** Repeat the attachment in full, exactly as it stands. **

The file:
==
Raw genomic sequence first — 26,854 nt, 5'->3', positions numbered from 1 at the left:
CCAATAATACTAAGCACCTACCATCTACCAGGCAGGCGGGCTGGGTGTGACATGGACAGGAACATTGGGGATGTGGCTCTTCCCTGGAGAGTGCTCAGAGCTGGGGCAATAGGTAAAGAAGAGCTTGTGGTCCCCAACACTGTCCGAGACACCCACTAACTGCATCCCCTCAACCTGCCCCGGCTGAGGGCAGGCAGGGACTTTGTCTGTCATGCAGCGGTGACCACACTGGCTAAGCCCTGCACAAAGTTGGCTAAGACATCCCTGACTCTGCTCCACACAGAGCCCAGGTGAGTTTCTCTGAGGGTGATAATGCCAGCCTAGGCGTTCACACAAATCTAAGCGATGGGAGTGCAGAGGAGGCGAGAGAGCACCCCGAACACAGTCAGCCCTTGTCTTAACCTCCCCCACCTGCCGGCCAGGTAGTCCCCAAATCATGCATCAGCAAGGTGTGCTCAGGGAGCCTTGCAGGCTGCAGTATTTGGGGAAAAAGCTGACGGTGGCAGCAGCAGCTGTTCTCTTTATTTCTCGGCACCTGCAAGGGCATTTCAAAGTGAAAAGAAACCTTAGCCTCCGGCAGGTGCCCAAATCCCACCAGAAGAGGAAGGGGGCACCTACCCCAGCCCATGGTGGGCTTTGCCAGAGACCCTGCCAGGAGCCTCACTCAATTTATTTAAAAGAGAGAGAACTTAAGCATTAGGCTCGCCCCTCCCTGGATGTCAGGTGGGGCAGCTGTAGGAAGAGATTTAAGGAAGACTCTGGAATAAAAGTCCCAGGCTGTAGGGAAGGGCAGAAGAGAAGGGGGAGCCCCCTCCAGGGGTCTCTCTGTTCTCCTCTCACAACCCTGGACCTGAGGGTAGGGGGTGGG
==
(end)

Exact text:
Raw genomic sequence first — 26,854 nt, 5'->3', positions numbered from 1 at the left:
CCAATAATACTAAGCACCTACCATCTACCAGGCAGGCGGGCTGGGTGTGACATGGACAGGAACATTGGGGATGTGGCTCTTCCCTGGAGAGTGCTCAGAGCTGGGGCAATAGGTAAAGAAGAGCTTGTGGTCCCCAACACTGTCCGAGACACCCACTAACTGCATCCCCTCAACCTGCCCCGGCTGAGGGCAGGCAGGGACTTTGTCTGTCATGCAGCGGTGACCACACTGGCTAAGCCCTGCACAAAGTTGGCTAAGACATCCCTGACTCTGCTCCACACAGAGCCCAGGTGAGTTTCTCTGAGGGTGATAATGCCAGCCTAGGCGTTCACACAAATCTAAGCGATGGGAGTGCAGAGGAGGCGAGAGAGCACCCCGAACACAGTCAGCCCTTGTCTTAACCTCCCCCACCTGCCGGCCAGGTAGTCCCCAAATCATGCATCAGCAAGGTGTGCTCAGGGAGCCTTGCAGGCTGCAGTATTTGGGGAAAAAGCTGACGGTGGCAGCAGCAGCTGTTCTCTTTATTTCTCGGCACCTGCAAGGGCATTTCAAAGTGAAAAGAAACCTTAGCCTCCGGCAGGTGCCCAAATCCCACCAGAAGAGGAAGGGGGCACCTACCCCAGCCCATGGTGGGCTTTGCCAGAGACCCTGCCAGGAGCCTCACTCAATTTATTTAAAAGAGAGAGAACTTAAGCATTAGGCTCGCCCCTCCCTGGATGTCAGGTGGGGCAGCTGTAGGAAGAGATTTAAGGAAGACTCTGGAATAAAAGTCCCAGGCTGTAGGGAAGGGCAGAAGAGAAGGGGGAGCCCCCTCCAGGGGTCTCTCTGTTCTCCTCTCACAACCCTGGACCTGAGGGTAGGGGGTGGG